'Some people are on a tight budget': Question of splitting the bill hugely divides mothers online

'I'm not paying for your wine when I've only ordered a water'

Chelsea Ritschel
in New York
Tuesday 19 December 2017 17:18
Comments

When you go out to eat with friends, do you split the meal or do you work out what everybody owes?

The commonly asked question was recently brought up on mum blog, Mumsnet, where a post has mums divided.

Titled, “Why be tight-fisted when it comes to paying for a meal?” the post has received almost 500 responses, and it seems there is no correct answer.

The original post states, “Husband and I went out for dinner tonight. It was lovely. There was a table of seven people next to us. Friends, or colleagues. When it came to paying their bill they were trying to work out to the penny how much each person should pay. One guy even got his mobile out to calculate how much he owed. Then another person said, ‘but I only had two glasses of wine’ and so it went on."

Continuing, “I cannot tell you how much I detest this kind of behaviour. Why be so tight-fisted when you go out for a Christmas meal with friends? Does it really matter if you had two or three or four lasses of wine? Does it matter whether the others had olives and bread before the meal and you didn’t? Just split the bill! I loathe this sort of petty behaviour. I could understand if the others had lobster and caviar and you didn't, but to penny pinch about a few glass of wine or a basket of bread? Really?” the post has been divisive, with many defending the behaviour of the table of seven.

Many mums focused on the alcohol consumption in their responses. As it is obvious that wine costs more than water or a soft drink, many found the idea that they would pay for someone else’s “two three or four glasses of wine” preposterous.

One mum commented, “I agree to a point, but can also see where they were coming from. I don’t drink, and detest paying the same amount as somebody that’s had a few glasses of wine/spirits compared to my water/orange juice. Same goes for me paying for their three-course meal when I’ve only had a main.”

Another mum wrote, “Split the drinks bill? That tends to be the most expensive part, why pay for someone else’s drink if you had a soft drink vs wine or one glass vs more. Why not just pay what you consumed, it’s not penny-pinching to not waste money on someone else’s food/drinks.”

There were also mums who admitted that splitting the bill up by person is a necessity for them, as they can only go out to dinner under the condition they order within their budget.

One mum wrote, “When I go out with friends I work out how much I owe. I have to watch my pennies & a meal out is classed as a treat and unfortunately, I can’t afford to pay for another person’s overpriced olive and bread starter and/or the three more glasses of wine they guzzled."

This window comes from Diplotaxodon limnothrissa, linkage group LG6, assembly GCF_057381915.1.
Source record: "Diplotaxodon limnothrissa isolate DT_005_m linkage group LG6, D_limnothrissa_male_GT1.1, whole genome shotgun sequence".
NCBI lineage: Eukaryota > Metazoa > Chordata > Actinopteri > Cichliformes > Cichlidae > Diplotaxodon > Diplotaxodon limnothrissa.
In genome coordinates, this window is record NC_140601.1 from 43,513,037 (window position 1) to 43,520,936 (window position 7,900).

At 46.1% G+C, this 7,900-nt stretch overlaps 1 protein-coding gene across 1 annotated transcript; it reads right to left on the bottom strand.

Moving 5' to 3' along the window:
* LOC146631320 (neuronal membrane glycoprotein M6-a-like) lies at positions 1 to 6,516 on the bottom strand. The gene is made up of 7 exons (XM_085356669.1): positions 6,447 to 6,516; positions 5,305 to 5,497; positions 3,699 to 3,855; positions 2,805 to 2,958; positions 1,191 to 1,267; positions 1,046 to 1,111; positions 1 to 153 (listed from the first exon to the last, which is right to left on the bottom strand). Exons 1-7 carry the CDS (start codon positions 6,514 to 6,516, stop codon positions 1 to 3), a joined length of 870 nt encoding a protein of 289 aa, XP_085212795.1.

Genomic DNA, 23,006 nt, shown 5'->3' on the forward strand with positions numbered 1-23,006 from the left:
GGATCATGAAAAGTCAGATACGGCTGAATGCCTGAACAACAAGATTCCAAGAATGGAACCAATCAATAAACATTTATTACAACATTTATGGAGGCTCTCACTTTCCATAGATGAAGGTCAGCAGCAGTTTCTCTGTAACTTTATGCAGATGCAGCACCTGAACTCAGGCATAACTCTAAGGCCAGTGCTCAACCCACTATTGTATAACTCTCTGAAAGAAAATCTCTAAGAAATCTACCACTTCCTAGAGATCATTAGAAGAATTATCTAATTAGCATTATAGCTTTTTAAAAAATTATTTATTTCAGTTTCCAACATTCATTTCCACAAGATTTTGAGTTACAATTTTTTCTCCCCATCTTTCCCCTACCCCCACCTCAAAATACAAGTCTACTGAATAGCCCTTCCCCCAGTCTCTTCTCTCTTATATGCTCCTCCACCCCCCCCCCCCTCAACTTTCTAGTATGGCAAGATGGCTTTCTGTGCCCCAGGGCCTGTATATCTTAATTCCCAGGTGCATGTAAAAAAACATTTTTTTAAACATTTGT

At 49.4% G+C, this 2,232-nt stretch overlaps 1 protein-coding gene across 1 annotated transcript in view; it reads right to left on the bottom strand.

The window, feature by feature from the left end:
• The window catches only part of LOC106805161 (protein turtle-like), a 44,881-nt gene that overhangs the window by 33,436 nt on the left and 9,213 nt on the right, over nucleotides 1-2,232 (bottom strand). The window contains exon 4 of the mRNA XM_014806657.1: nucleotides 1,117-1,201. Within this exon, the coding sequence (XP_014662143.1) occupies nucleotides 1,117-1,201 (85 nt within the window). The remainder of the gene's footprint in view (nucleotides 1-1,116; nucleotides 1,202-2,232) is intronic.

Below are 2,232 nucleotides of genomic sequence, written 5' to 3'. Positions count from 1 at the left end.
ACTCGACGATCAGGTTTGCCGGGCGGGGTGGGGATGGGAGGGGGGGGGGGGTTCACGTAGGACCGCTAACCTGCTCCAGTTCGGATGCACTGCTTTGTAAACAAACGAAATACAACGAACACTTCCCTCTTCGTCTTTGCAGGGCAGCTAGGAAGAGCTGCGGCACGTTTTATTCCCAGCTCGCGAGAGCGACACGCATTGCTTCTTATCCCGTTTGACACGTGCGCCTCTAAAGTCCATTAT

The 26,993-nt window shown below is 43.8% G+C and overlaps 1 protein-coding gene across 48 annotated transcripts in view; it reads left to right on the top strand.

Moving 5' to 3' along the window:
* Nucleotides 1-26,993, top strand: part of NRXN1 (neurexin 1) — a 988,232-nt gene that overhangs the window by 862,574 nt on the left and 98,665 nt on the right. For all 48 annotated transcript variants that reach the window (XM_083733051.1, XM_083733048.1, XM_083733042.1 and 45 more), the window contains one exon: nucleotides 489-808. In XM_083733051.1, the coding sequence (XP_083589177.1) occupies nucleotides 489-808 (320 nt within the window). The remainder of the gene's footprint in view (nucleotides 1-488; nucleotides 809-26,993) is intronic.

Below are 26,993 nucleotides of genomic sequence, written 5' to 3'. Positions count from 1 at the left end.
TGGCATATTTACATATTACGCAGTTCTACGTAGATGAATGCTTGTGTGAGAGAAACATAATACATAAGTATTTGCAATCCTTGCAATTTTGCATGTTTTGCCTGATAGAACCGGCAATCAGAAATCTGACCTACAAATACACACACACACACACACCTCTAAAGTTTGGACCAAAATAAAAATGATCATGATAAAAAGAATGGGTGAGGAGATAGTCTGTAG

She continued, “You may be able to afford to just chuck random notes down but not everybody is as fortunate. So mind your own business next time instead of being nosey and listening to other tables conversations.”

However, there were also mums who felt the same as the original mum, agreeing that this type of behaviour is distasteful.

One mum stated “Some people are just cheapskates. I once went for lunch with a group of people I didn’t know well. We all had a main course and one drink but some people insisted on totting up the exact amount instead of just splitting it.”

And yet, the consensus among the mums was that to split the bill evenly, no matter what time of year it is, is really quite unfair.

As one mum sarcastically summed it up, “Oh yeah I forgot that I magically become less poor at Christmas time.”

David Weliver, founder of financial advice website Money Under 30, provides some clarity. Unless discussed in advance, he told Business Insider, everyone should assume that the check will be split evenly.

At the same time, he said it's important to try to eat and drink a similar amount to everyone else at the table, so that you don't under or over order and trigger resentment.

According to etiquette expert Jodi RR Smith, if you're likely to order less than your friends then you should turn up with plenty of cash and change so that it's easier for you to pay your share.

She told Forbes: "If you’re being cost conscious, make sure you have tens, twenties, fives and singles so that it makes it easier to split at the end."

Another tip is to tell the waiter or server right at the beginning of the meal if you'd like to order and pay separately - doing this at the end of the meal is a hassle for most restaurants, but doing it upfront means it's a far more simple process.

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